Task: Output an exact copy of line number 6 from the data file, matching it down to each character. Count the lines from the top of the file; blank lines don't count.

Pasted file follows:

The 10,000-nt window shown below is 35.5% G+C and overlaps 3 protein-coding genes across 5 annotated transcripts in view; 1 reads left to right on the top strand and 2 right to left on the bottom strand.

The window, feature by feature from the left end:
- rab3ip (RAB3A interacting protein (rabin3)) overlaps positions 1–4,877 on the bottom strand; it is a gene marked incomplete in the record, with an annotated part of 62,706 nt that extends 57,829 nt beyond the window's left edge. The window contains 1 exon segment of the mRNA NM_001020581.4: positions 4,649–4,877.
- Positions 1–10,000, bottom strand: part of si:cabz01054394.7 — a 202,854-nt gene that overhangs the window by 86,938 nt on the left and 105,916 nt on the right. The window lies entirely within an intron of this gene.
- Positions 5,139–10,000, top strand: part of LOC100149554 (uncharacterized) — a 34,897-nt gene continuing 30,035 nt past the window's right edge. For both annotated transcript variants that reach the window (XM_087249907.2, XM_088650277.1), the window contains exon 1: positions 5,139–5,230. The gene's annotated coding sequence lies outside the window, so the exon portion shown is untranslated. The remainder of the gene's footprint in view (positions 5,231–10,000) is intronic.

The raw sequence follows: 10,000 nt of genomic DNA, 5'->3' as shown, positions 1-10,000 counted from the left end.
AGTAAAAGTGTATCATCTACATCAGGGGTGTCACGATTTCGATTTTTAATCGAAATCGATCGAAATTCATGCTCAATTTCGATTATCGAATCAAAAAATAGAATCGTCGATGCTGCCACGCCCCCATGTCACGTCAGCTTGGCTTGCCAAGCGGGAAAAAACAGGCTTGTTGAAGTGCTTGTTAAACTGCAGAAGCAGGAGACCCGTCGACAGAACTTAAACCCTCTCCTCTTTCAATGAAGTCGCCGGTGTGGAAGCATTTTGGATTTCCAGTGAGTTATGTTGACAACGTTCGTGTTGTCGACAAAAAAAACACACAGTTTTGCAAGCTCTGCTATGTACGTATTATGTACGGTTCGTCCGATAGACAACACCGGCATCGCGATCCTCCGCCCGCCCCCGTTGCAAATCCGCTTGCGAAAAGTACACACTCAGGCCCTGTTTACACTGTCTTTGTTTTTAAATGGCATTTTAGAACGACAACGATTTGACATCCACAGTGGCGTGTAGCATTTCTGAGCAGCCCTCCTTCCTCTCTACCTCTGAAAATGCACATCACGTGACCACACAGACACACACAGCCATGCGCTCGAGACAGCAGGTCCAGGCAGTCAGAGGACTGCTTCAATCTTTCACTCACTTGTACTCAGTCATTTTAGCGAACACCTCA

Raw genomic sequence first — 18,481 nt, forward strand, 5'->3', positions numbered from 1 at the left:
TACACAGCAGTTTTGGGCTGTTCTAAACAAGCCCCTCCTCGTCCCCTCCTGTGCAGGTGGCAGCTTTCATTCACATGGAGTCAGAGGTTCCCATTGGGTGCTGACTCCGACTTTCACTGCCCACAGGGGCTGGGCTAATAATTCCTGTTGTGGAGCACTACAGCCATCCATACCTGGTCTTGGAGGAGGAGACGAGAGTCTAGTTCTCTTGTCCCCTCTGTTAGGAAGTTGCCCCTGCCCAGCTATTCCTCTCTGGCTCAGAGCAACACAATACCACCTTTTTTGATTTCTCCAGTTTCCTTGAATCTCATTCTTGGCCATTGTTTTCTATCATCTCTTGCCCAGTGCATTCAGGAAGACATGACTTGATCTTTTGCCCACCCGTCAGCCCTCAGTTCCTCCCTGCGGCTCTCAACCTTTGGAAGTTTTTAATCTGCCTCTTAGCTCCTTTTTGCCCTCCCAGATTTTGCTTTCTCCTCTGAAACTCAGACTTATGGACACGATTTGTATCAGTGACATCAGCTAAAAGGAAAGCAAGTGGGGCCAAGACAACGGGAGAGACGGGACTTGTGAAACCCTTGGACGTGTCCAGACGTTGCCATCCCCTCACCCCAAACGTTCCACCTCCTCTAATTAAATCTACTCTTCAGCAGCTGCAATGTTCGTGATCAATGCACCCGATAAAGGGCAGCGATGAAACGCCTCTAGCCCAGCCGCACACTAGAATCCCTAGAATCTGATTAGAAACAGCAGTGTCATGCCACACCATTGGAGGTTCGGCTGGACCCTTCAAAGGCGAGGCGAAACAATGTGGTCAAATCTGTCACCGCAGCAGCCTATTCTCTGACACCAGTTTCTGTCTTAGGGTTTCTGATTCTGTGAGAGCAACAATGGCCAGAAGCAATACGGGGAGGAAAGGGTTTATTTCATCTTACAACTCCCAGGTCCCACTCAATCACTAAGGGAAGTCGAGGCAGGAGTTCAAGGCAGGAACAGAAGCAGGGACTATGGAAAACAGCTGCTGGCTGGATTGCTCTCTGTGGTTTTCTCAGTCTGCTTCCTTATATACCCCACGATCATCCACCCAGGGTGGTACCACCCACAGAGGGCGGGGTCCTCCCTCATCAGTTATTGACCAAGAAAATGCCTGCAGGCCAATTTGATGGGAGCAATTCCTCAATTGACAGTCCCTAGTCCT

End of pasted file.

The raw sequence follows: 10,000 nt of genomic DNA, 5'->3' as shown, positions 1-10,000 counted from the left end.